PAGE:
Lapavitsas’ book is overwhelmingly successful as an indictment of the EU as a neoliberal organisation, dominated by the conditional hegemony of German financial and export capital. Yet this analysis alone is not enough to lead to Lapavitsas’ battle cry: total secession. As stated, for such a claim to be justified Lapavitsas would need to demonstrate that secession, in the current conjecture, would be a force for progressive transition. Yet, where he does prescribe the future requirements for such a progressive development, the recipe seems wildly unrealistic under neoliberal executives. While it ‘makes sense in several European countries to raise wages as a means of supporting aggregate demand’ (133), and for ‘Germany … to wean itself from its destructive neo-mercantalism’ (133), in the words of David Ruffin, ‘that ain’t never gonna happen’ under the tyranny of three ‘Ms’: May, Merkel and Macron.

Sadly, the UK and increasing swathes of Europe and the globe are dominated by neoliberal and racist politics. A country does not simply inform its MEPs to vacate the European Parliament, burn all copies of the acquis communautaire and saunter into social democracy. I write this on the eve of the ‘Meaningful Vote’ on May’s Brexit deal. The UK’s withdrawal from the EU has been orchestrated by a fractious Conservative Party responsible for the imposition of a politically driven austerity programme which has done unconscionable harm to the nation’s poorest and most vulnerable. Loud voices within the Conservative Party would be delighted to see the UK adopt a Singapore style economic model. One must thus question Lapavitsas on his own terms: perhaps leaving the European Union, under the current Conservative executive, would do more to further neoliberal economics than to thwart it. Questions of the broader ascendancy of populist, racializing and neo-imperial imaginations are absent from the book. Ultimately, Lapavitsas is convincing that neoliberal imperatives dominate EU policy, but the book fails to provide a left case for secession from the European Union. There is not even a consideration that progressives who follow Lapavitsas may be jumping out of the neoliberal frying pan of the EU and into the authoritarian, racist neoliberal fire of unknown and terrifying dimensions.

17 January 2019

2 comments

  1. An interesting review, which I enjoyed reading (I was also at the event, which was full of energy and optimism). But I think that the reviewer doesn’t take seriously enough the argument Lapavitsas makes about democracy and popular sovereignty (mainly in Chapter 1). I agree that the majority of the book is devoted to demonstrating that the EU is an institution that serves the interests of capital, which is an important step forward from seeing the EU as neutral (as the British Left often does). But there is another strand to Lapavitsas’ argument, which moves it from the Left case against the EU to the Left case for Brexit. In essence, this is the claim that Brexit is inextricably tied up with the demand of the working class for popular sovereignty. As people like Chris Bickerton have argued, the EU is not only undemocratically structured but also in our transition from a nation state to a member state we lose the ability to hold our representatives fully to political account, as they seek legitimacy for political decisions from the EU rather than domestic political contestation. This is the major argument from a political point of view against the EU, and in my opinion the class analysis and the defence of democracy in Lapavitsas’ account more than establish ‘The Left Case Against the EU’. What we do next after leaving is as always a matter of fighting for socialism, with no guarantees. We should also recognise, though, that it’s easier to organise nationally than internationally.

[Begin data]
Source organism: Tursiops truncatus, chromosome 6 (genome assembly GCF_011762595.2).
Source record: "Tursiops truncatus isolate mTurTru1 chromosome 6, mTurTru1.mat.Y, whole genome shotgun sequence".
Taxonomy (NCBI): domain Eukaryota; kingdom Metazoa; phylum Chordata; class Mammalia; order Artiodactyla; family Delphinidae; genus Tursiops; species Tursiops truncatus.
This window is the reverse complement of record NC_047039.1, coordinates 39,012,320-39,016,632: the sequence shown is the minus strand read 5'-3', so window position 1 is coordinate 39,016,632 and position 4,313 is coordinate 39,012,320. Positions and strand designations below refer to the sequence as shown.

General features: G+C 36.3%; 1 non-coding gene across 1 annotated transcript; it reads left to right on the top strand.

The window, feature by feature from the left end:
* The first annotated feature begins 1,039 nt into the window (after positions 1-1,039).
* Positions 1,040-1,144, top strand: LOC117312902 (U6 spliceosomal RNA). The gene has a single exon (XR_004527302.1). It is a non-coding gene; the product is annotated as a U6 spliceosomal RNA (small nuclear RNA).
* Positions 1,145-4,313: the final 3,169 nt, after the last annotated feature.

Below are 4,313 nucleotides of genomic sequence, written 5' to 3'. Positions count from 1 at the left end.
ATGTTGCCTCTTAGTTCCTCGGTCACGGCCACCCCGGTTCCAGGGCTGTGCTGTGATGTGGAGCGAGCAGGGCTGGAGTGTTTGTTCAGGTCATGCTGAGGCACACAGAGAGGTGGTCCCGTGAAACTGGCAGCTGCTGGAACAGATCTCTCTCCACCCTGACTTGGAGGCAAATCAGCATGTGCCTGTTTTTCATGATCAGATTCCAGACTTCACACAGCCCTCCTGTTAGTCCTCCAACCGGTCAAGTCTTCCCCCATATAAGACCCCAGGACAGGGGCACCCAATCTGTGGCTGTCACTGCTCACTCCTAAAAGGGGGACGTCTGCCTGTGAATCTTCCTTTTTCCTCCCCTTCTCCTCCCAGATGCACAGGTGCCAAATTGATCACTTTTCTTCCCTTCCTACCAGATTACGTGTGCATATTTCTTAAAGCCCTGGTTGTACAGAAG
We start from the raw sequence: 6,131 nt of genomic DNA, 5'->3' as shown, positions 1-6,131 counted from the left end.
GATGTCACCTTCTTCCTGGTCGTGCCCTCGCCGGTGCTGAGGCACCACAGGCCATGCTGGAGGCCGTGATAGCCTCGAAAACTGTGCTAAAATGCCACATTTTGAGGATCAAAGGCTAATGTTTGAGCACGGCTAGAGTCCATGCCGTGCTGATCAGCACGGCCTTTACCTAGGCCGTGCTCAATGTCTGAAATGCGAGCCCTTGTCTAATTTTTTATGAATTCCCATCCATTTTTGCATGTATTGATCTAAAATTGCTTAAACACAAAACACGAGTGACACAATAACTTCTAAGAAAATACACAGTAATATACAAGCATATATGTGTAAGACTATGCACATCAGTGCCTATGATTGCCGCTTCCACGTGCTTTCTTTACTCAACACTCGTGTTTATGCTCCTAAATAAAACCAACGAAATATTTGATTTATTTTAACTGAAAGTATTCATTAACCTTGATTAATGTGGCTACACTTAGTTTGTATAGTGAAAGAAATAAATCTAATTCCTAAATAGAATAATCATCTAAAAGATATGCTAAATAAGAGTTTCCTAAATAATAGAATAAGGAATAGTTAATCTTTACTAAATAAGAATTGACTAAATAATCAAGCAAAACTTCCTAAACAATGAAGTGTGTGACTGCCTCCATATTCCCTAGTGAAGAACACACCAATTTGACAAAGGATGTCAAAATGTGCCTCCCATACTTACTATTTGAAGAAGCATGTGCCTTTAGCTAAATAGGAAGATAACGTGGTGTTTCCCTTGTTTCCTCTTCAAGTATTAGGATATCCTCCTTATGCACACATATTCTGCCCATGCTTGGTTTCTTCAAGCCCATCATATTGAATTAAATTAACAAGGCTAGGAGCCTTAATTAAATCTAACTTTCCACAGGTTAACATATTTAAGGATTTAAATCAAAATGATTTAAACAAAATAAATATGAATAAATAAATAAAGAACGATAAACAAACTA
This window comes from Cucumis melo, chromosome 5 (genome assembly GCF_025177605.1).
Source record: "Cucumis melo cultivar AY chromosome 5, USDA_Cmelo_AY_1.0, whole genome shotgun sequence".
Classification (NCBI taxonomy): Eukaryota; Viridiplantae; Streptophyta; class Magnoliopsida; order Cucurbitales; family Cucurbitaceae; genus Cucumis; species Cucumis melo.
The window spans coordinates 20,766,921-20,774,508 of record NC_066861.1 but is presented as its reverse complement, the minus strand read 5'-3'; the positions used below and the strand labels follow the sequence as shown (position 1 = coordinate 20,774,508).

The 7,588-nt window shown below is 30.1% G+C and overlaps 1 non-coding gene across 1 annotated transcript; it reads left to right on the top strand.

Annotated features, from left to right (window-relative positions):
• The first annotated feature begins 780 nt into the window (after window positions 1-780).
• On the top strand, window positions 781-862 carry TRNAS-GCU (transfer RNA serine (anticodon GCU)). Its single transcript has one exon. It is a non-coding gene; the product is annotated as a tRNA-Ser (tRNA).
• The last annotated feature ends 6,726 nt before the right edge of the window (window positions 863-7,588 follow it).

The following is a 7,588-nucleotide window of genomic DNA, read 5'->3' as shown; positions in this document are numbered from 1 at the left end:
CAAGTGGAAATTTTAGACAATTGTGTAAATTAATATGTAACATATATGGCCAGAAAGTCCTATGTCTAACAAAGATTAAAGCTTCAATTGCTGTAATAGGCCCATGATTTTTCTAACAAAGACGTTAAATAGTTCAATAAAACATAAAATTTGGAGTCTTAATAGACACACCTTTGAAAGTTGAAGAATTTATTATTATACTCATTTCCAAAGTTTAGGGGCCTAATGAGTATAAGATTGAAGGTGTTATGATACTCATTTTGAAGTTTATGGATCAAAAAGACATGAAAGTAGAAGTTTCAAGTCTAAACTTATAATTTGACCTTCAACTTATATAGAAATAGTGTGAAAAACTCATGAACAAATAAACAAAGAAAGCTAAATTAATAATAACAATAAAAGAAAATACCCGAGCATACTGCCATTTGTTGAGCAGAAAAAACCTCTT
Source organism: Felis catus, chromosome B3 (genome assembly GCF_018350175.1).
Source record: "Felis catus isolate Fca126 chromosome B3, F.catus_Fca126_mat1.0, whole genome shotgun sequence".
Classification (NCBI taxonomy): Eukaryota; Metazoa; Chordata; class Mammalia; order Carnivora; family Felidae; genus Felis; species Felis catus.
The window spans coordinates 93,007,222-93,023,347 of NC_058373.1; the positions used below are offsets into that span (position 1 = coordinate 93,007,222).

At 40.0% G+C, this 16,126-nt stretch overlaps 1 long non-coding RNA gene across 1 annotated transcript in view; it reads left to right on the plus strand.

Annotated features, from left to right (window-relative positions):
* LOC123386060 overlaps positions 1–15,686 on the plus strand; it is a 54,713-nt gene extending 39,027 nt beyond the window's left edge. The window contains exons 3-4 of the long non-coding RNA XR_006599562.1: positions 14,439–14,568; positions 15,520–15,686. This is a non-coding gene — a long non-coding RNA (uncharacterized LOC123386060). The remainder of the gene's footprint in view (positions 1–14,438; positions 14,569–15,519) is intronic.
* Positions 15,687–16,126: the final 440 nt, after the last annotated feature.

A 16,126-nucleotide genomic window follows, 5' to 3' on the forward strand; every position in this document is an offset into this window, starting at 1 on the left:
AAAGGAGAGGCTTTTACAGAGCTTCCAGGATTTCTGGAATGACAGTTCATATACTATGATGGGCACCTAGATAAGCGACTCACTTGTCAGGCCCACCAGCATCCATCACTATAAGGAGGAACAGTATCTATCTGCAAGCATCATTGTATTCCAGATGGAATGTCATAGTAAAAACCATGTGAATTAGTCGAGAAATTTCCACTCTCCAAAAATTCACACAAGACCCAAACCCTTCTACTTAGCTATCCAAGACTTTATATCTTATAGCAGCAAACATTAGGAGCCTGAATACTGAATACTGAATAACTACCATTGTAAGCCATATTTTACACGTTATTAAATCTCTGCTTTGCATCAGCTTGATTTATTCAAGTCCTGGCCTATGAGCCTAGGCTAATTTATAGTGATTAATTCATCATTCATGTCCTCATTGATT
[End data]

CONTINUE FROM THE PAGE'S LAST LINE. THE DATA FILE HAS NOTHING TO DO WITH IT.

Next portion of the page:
Although it’s a bit obnoxious to post your own writing in response, I have expanded on some of these points in a review here – https://medium.com/@gthoare/the-european-union-and-the-left-review-of-the-left-case-against-the-eu-by-costas-lapavitsas-3dea75662333

  2. George Hoare writes, ‘We should also recognise, though, that it’s easier to organise nationally than internationally.’ This is not always the case. If we consider the force of socialist arguments in local populations in Europe (and in their MEPs), Europe offers a better prospect of making significant advances. If we consider the wider question of global warming, the UK outside of the EU is likely to be a greater rather than a lesser threat.